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Mindful : August 2014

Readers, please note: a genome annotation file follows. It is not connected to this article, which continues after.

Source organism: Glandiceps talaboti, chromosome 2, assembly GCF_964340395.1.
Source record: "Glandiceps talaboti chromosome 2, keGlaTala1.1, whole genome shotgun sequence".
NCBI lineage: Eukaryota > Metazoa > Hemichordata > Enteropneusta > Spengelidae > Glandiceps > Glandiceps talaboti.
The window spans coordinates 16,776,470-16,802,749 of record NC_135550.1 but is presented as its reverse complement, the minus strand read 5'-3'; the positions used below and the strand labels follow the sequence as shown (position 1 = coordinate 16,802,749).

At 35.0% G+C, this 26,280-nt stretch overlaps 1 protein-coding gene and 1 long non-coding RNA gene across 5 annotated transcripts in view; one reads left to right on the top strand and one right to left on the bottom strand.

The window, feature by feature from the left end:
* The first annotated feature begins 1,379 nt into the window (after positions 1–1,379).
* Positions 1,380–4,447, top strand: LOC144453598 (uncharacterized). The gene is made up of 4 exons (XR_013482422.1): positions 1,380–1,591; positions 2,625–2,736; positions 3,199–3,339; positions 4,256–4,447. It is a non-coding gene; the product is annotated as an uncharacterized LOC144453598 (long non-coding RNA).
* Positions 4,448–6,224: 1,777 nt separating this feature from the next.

MINDFUL PROFILE A Change of Heart At age 31, Jesse Torrence’s heart wasn’t strong enough to beat on its own. Admitted to a Washington, DC hospital, he was dependent on a bypass machine to keep him alive. Four tubes inser ted in his abdomen circulated blood and oxygen throughout his body while he waited for a transplant. One day, he felt strong enough to dance with his par tner, Oana Cheta, who loves to dance, so he seized the oppor- tunity. It was a remarkable moment for the young couple because they knew: He might not have long to live. As a child in Monclova, Ohio, Torrence had been introduced to mindfulness through his grandfather. “I can’t tell you what his practice was, but he had books on spiritual history and philosophy,” he says. Torrence would see his grandfather in his den and think he was sleeping when he was meditating and ask him what he was doing. His grandfather would reply, “I’m just calming my mind.” After graduating with a masters degree in Public Administration in International Development from Harvard, Torrence became the director of Inward Bound Mindfulness Education (iBme), in Januar y 2011, helping to raise funds and organize retreats where teens learn to meditate. But in the spring of that year, Torrence was diagnosed with pneumonia. Doctors quickly realized it was something far more serious than a lung infection: giant cell myocarditis, a type of inflammation of the hear t. It has a ver y low sur vival rate. “I’ve been an athlete my whole life, per fectly healthy,” says Torrence. “Up to a month before the diagnosis, I was running, exercising, and doing yoga.” The doctors put him in a medically induced coma, where he remained for six weeks and under went two operations. During one of the operations he had a stroke. His family and friends gathered at his bedside, though they couldn’t touch him due to the risk of blood clotting through his swollen arms and legs—any movement in those clots might have killed him. When he finally awoke his body felt like it weighed 1,000 pounds. It took him many months of therapy to learn to walk again. That was when he was able to manage a few dance steps, while still hooked up to the bypass machine. His body and lungs slowly healed to the point where doctors believed he might sur vive a hear t trans- plant. After four months in the hospital, he got a new hear t, but he wasn’t out of the woods yet. “There are all these thresholds you have to cross,” says Torrence. “And in the middle of it I got a pretty bad infection. I went back ward and lost a ton of weight.” Torrence was at the end of his rope. He says his sense of self was stripped away. In that moment of deep pain and fear, he struggled desperately for a way to be thankful for his life. He did it with the help of his par tner, Cheta, who had been at his side throughout. “I was thinking, if this woman stayed with me through all of this—and danced with me while I was hooked to a machine—what more did I need?” Torrence proposed to her and they were married the following year. Torrence was grateful to realize that he still had life goals, like being mar- ried, but he had to accept that there were times when he couldn’t accomplish much because of incredible pain. And then there was acknowledging the gift of that vital organ, now working well in his body. “I’m alive and breathing and there’s a young man who isn’t anymore, whose hear t I have—a community that has a vacuum there. Yes, I’m in pain, but I can breathe, and that’s a miraculous thing.” After his recover y—he spent a year in the hospital—Torrence became the execu- tive director of Minds, Inc. (see opposite page). Mindfulness is a par t of his personal life, too, and played a role in his healing. “People say, ‘ Whoa, mindfulness must have saved your life,’” Torrence says. “No, it didn’t. A guy who knew how to cut open my chest and put a beating hear t into it saved my life. Family and friends’ suppor t, doctors who studied for decades, they all saved my life.” But Torrence’s long histor y of contemplative practice, star ting with the example of his grandfather, was vital for his recover y. “It was not a fun time, but I was able to be present for it. I held that with me throughout the entire experience.” ● Now completely recovered, Torrence is grateful for the support of family, friends, medical professionals, and for the internal resources that his mindfulness practice provided. The doctors put him in a medically induced coma, where he remained for six weeks and underwent two operations. During one of the operations, he had a stroke. 10 mindful August 2014 PHOTOGRAPHBYOANACHETA now